With Apologies to Jack Kerouac by John Knoerle

With Apologies to Jack Kerouac

By John Knoerle

Jack Kerouac didn’t believe in outlines. When he wrote his classic “On the Road” he taped together typing paper into a roll over one hundred feet long. He spooled the roll into his typewriter so he could pound away, his stream of consciousness uninterrupted. He finished the book in three weeks.

That worked for Kerouac, God knows, but it didn’t work for me. I tried it with my first book “Crystal Meth Cowboys.” Like Kerouac I had copious notes and no outline. When I finished writing the book, a police procedural, I realized it was scattered and diffuse. No narrative drive.

So I started over, with an outline this time, and wound up with a book that was optioned for a TV series. Sadly, the series never got produced but I made some dough and garnered some notice. Not bad for a first novel.

Did I learn my lesson? No I did not. A couple books later I got fed up with the tedious outlining process. It was taking me the better part of a year!  So on Book Two of The American Spy Trilogy I channeled my inner Kerouac and pounded away at the keyboard, full speed ahead, destination unknown.
And therein lay the problem. I kept painting myself into corners. It could be that it’s a genre issue. I write spy novels and mystery fiction. ‘Determine the conclusion and work backwards’ is the conventional wisdom for those plot-heavy types of books.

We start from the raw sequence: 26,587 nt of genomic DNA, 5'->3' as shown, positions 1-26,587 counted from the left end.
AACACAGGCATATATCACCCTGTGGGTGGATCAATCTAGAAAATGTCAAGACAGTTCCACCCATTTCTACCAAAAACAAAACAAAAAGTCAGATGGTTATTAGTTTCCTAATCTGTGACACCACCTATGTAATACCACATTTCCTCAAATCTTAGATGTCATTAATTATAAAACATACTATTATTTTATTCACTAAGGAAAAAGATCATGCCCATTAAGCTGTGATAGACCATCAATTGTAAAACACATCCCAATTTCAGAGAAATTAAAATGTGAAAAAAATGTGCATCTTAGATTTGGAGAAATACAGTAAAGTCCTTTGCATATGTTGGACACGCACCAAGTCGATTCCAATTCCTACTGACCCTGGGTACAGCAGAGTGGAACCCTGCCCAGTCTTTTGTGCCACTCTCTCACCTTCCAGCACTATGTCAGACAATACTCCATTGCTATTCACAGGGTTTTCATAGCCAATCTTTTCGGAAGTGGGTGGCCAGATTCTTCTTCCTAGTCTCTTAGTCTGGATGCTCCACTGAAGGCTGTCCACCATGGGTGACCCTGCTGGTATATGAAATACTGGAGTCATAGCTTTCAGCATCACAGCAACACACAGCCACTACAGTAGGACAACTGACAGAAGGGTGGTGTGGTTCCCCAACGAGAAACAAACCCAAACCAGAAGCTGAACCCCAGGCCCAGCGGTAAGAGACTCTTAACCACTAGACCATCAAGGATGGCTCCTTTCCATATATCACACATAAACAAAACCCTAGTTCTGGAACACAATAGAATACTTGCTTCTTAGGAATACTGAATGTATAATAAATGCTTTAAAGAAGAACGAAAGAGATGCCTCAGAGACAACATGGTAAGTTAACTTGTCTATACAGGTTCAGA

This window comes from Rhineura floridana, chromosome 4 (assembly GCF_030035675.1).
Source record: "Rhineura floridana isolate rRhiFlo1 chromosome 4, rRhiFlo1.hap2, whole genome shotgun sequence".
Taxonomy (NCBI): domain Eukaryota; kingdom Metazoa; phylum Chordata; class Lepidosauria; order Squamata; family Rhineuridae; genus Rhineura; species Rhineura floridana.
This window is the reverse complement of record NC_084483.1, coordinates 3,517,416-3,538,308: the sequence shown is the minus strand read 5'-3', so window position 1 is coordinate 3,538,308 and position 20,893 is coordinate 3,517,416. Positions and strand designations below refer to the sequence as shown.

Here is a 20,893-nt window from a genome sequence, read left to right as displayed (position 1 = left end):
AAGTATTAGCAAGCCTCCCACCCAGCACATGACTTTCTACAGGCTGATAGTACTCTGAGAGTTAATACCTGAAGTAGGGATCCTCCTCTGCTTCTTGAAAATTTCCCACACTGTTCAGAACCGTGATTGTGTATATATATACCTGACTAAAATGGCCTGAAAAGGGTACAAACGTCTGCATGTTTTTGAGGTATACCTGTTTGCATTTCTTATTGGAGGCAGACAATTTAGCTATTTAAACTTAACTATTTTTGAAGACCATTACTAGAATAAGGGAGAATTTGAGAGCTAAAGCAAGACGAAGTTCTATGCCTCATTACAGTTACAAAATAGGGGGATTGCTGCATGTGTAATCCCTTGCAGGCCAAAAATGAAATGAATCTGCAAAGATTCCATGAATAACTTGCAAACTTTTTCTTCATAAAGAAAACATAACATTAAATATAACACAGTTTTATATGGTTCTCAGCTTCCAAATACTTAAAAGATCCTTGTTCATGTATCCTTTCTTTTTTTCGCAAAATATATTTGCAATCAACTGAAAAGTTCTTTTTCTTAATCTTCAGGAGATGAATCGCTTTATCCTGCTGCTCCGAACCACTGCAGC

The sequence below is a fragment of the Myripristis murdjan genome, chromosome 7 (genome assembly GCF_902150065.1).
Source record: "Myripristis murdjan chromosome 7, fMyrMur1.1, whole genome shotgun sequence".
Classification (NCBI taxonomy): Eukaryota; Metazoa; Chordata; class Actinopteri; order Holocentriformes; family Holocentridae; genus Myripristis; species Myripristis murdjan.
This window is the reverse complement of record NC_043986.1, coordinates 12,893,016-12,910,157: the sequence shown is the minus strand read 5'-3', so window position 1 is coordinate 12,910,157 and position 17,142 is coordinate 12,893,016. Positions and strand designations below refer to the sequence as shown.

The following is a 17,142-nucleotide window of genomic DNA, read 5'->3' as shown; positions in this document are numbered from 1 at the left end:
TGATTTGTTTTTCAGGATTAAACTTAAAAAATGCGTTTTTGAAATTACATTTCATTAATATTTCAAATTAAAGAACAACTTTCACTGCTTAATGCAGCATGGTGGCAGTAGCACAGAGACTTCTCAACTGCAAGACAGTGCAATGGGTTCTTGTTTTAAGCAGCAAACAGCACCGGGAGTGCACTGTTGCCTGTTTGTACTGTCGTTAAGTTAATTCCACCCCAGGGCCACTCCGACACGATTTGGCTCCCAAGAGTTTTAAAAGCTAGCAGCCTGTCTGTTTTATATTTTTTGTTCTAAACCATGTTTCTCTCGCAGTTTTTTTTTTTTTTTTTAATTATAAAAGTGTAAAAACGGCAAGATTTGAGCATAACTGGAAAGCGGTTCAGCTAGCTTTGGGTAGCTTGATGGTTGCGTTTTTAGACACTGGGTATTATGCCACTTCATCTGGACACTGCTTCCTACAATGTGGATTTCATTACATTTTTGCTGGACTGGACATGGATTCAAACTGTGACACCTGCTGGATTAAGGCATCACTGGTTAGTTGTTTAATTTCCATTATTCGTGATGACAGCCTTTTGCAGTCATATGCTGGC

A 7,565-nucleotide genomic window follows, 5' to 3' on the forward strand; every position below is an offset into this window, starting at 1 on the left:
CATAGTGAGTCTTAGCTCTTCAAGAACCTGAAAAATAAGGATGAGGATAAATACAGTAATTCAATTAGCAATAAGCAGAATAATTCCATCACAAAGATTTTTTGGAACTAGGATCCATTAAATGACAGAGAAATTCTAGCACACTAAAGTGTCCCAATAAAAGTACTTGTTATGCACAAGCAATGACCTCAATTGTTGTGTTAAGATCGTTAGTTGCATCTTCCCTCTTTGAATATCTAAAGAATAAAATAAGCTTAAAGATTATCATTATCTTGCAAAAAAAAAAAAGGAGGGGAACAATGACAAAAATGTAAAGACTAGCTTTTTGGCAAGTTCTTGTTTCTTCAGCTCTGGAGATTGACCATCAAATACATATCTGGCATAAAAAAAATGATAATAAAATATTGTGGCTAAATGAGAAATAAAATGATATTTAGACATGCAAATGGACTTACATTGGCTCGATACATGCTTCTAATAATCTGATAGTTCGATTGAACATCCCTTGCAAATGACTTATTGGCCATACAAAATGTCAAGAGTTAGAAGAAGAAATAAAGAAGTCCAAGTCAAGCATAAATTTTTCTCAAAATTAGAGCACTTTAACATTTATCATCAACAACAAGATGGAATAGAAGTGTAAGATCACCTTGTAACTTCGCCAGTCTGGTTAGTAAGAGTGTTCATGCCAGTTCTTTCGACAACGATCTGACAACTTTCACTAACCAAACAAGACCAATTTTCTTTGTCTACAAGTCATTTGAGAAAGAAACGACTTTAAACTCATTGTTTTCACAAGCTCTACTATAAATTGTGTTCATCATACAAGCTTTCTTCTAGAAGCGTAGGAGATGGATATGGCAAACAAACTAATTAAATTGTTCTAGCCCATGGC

So it was back to the dreaded outline.

No outline is sacrosanct of course. You can’t know in advance what a character is going to do when confronted with a particular dilemma. Sometimes they don’t want to go where you tell them to. But a well-drawn story arc will help you find a way forward. And avoid those free-wheeling, energy-sapping dead ends.


John Knoerle began his creative endeavors in the early 70s as a member of the DeLuxe Radio Theatre, a comedy troupe in Santa Barbara. He then moved to LA and did stand-up comedy, opening for the likes of Jay Leno and Robin Williams.

Knoerle wrote the screenplay Quiet Fire, which starred Karen Black, and the stage play The He-Man Woman Hater’s Club, an LA Time’s Critic’s Choice. He also worked as a staff writer for Garrison Keillor’s A Prairie Home Companion.

Knoerle moved to Chicago in 1996 with his wife Judie. His first novel, “Crystal Meth Cowboys,” was optioned by Fox TV. His second novel, “The Violin Player,” won the Mayhaven Award for Fiction.
John Knoerle’s novel, A Pure Double Cross, was the first volume of a late 40s spy trilogy featuring former OSS agent Hal Schroeder. The second volume, A Despicable Profession, was published in 2010. 

Knoerle’s latest book, The Proxy Assassin, Book Three of the American Spy Trilogy, has just been released.

Visit his website at www.johnknoerle.com.

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